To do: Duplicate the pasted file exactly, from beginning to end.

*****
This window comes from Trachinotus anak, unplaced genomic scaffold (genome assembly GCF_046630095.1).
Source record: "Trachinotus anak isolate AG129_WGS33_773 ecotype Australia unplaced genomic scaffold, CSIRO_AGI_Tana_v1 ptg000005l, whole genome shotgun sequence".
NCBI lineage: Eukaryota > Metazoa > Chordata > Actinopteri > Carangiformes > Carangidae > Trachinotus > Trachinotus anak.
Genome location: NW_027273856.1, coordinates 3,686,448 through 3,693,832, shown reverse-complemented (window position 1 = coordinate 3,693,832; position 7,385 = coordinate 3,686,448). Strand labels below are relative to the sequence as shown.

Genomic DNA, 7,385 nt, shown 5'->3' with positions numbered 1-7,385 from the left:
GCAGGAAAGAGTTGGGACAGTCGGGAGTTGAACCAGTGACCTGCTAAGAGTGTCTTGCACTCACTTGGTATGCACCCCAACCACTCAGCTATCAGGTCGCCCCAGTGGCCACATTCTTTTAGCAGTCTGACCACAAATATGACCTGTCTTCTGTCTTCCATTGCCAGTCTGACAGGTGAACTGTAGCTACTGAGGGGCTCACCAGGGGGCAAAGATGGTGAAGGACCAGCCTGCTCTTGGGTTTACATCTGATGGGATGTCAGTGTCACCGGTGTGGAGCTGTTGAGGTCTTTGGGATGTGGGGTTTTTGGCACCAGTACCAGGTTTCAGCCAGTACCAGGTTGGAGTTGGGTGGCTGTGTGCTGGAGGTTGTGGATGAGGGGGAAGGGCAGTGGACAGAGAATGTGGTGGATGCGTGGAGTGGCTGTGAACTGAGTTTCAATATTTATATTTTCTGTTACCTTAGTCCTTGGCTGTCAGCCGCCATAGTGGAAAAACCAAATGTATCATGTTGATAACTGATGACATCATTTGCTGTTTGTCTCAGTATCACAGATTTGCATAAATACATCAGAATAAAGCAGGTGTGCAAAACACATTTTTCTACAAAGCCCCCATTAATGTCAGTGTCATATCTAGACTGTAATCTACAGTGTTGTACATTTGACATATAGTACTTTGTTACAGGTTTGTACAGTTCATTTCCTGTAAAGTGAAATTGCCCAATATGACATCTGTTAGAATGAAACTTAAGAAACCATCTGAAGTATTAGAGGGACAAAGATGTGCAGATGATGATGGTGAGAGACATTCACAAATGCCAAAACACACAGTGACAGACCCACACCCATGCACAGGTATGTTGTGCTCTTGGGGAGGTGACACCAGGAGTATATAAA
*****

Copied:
This window comes from Trachinotus anak, unplaced genomic scaffold (genome assembly GCF_046630095.1).
Source record: "Trachinotus anak isolate AG129_WGS33_773 ecotype Australia unplaced genomic scaffold, CSIRO_AGI_Tana_v1 ptg000005l, whole genome shotgun sequence".
NCBI lineage: Eukaryota > Metazoa > Chordata > Actinopteri > Carangiformes > Carangidae > Trachinotus > Trachinotus anak.
Genome location: NW_027273856.1, coordinates 3,686,448 through 3,693,832, shown reverse-complemented (window position 1 = coordinate 3,693,832; position 7,385 = coordinate 3,686,448). Strand labels below are relative to the sequence as shown.

Genomic DNA, 7,385 nt, shown 5'->3' with positions numbered 1-7,385 from the left:
GCAGGAAAGAGTTGGGACAGTCGGGAGTTGAACCAGTGACCTGCTAAGAGTGTCTTGCACTCACTTGGTATGCACCCCAACCACTCAGCTATCAGGTCGCCCCAGTGGCCACATTCTTTTAGCAGTCTGACCACAAATATGACCTGTCTTCTGTCTTCCATTGCCAGTCTGACAGGTGAACTGTAGCTACTGAGGGGCTCACCAGGGGGCAAAGATGGTGAAGGACCAGCCTGCTCTTGGGTTTACATCTGATGGGATGTCAGTGTCACCGGTGTGGAGCTGTTGAGGTCTTTGGGATGTGGGGTTTTTGGCACCAGTACCAGGTTTCAGCCAGTACCAGGTTGGAGTTGGGTGGCTGTGTGCTGGAGGTTGTGGATGAGGGGGAAGGGCAGTGGACAGAGAATGTGGTGGATGCGTGGAGTGGCTGTGAACTGAGTTTCAATATTTATATTTTCTGTTACCTTAGTCCTTGGCTGTCAGCCGCCATAGTGGAAAAACCAAATGTATCATGTTGATAACTGATGACATCATTTGCTGTTTGTCTCAGTATCACAGATTTGCATAAATACATCAGAATAAAGCAGGTGTGCAAAACACATTTTTCTACAAAGCCCCCATTAATGTCAGTGTCATATCTAGACTGTAATCTACAGTGTTGTACATTTGACATATAGTACTTTGTTACAGGTTTGTACAGTTCATTTCCTGTAAAGTGAAATTGCCCAATATGACATCTGTTAGAATGAAACTTAAGAAACCATCTGAAGTATTAGAGGGACAAAGATGTGCAGATGATGATGGTGAGAGACATTCACAAATGCCAAAACACACAGTGACAGACCCACACCCATGCACAGGTATGTTGTGCTCTTGGGGAGGTGACACCAGGAGTATATAAA